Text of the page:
ER: There’s a week and half before the show for travel and press stuff. After I came back, my weight was terrible. It’s a combination of things. I was preparing to run really fast and long distances while I was out there. That helped in terms of having great cardio but the islands are so small that there’s not much to run. There’s lots to swim but not to run. Following the show, my legs muscles were kind of destroyed because all I was doing was walking, swimming and sitting. You also have poor nutrition and getting in as much to build muscle. You’re just eating for nourishment. I basically had to start over with my running and actually I gained a lot of weight. Following the re-entry into society, you eat a lot of saturated fats and processed foods. My body was gaining weight fast. The heaviest I’ve ever been was the week after Survivor wrapped up because you’re introduced to all these terrible foods. On top of that, I had no muscle.
CC: That’s why everyone looks chunkier at the reunion show for the finale!
ER: That’s why everyone looks different. The second time was a lot worse than the first time. The second time I went on the show, I was prepared for that. The first time, it was awful. I broke out and had a lot of bad physical reactions with a re-introduction into society.
CC: What’s the extent of your running career ? How far did you want to take it and how much do you do now?
ER: Now, I run on my own for pleasure or to calm my nerves if I’m stressed out. In college, I was a mid-distance guy. We had a couple guys who were running 100 miles a week consistently and I thought that was a bit much. I was lighter on the mileage. The most I ever ran in one training run, I did a 22-miler once. Bare minimum, I was running at least five miles a day.
CC: Maybe like 70-80 miles a week?
ER: That’s probably right. They wanted me higher but that’s accurate.
CC: How does Survivor even out the playing field between athletes and non-athletes. Some people go into it with the illusion that someone like Brad Culpepper, who was a former defensive tackle in the NFL, is going to dominate physically in challenges. Then you have someone like Cirie, who is a self-proclaimed couch potato, and she could beat him at challenges. What is it about the game?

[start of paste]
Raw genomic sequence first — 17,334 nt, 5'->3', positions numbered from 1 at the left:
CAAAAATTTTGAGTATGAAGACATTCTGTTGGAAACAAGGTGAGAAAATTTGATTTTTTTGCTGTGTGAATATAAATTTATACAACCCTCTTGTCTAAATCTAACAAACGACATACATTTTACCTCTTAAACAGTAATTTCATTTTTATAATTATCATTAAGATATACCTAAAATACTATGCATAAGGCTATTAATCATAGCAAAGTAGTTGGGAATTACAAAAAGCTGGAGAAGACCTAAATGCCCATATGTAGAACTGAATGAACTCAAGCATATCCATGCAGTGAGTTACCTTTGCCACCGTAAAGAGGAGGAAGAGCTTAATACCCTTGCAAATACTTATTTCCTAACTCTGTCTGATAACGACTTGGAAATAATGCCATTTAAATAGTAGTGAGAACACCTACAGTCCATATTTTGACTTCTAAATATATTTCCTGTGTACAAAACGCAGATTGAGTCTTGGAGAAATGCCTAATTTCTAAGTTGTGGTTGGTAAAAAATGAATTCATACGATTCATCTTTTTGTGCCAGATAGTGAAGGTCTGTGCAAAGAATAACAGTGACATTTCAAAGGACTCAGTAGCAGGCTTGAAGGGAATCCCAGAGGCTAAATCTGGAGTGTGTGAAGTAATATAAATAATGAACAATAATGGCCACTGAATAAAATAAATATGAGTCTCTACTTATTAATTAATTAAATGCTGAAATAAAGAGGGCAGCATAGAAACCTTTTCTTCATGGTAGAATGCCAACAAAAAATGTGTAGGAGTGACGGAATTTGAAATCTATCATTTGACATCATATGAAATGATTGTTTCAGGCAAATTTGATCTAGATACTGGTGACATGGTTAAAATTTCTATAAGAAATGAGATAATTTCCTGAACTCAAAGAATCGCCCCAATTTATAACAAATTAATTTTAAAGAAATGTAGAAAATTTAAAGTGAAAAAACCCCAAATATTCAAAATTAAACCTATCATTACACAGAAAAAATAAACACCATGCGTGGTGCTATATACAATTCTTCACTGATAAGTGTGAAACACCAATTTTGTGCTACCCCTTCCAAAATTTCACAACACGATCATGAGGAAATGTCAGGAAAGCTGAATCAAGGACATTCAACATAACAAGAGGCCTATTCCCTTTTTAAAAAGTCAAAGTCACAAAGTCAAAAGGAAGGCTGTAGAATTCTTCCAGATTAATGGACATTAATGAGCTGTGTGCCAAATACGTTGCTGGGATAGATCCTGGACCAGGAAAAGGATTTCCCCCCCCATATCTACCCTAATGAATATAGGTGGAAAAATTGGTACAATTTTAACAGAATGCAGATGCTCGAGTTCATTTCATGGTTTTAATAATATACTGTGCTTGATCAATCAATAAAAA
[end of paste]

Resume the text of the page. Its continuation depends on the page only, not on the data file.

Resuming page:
ER: It’s pretty strange and it’s something you notice when you come from a background in sports. Something that I noticed right away was that in sports, you’re used to a process of exerting energy, recovering and refueling. With Survivor, you don’t have that recovery and refueling period, which really takes a toll on people. You work hard. You play hard. You rest and regain that. A lot of times, people with a lot of muscle mass end up hurting themselves because they have to feed all those muscles and over time that can get tiring. Some of the bigger guys develop, what I call “angry dad syndrome.” That’s when you’re about three days in without food and you get really grumpy. Your social game takes a dive because you’re so malnourished and your brain isn’t processing things as it should. People don’t think about that. That’s where people like Cirie benefit.
CC: How much attention did you pay to the pro and Olympic scene in track?
ER: When I was in college, the Olympics were pretty close in our circle. We had Boaz Cheboiywo and he had just finished up at Eastern when I got there. He was working with coach John Goodridge. It was very real that we had to have an Olympian from our group because of Eastern’s legacy and what we have there. A lot of people don’t realize that from Eastern because we’re in the shadow of Michigan, which is just down the street in Ann Arbor. We recently had Eric Alejandro hurdle for Puerto Rico in the Rio Olympics. They always talk about tradition. They have this past and there’s a lot of literature about it. Going to Eastern, I thought about one day maybe running in the Olympics and how I’d like to do that. There’s a big difference between wishing to do it and actually doing it.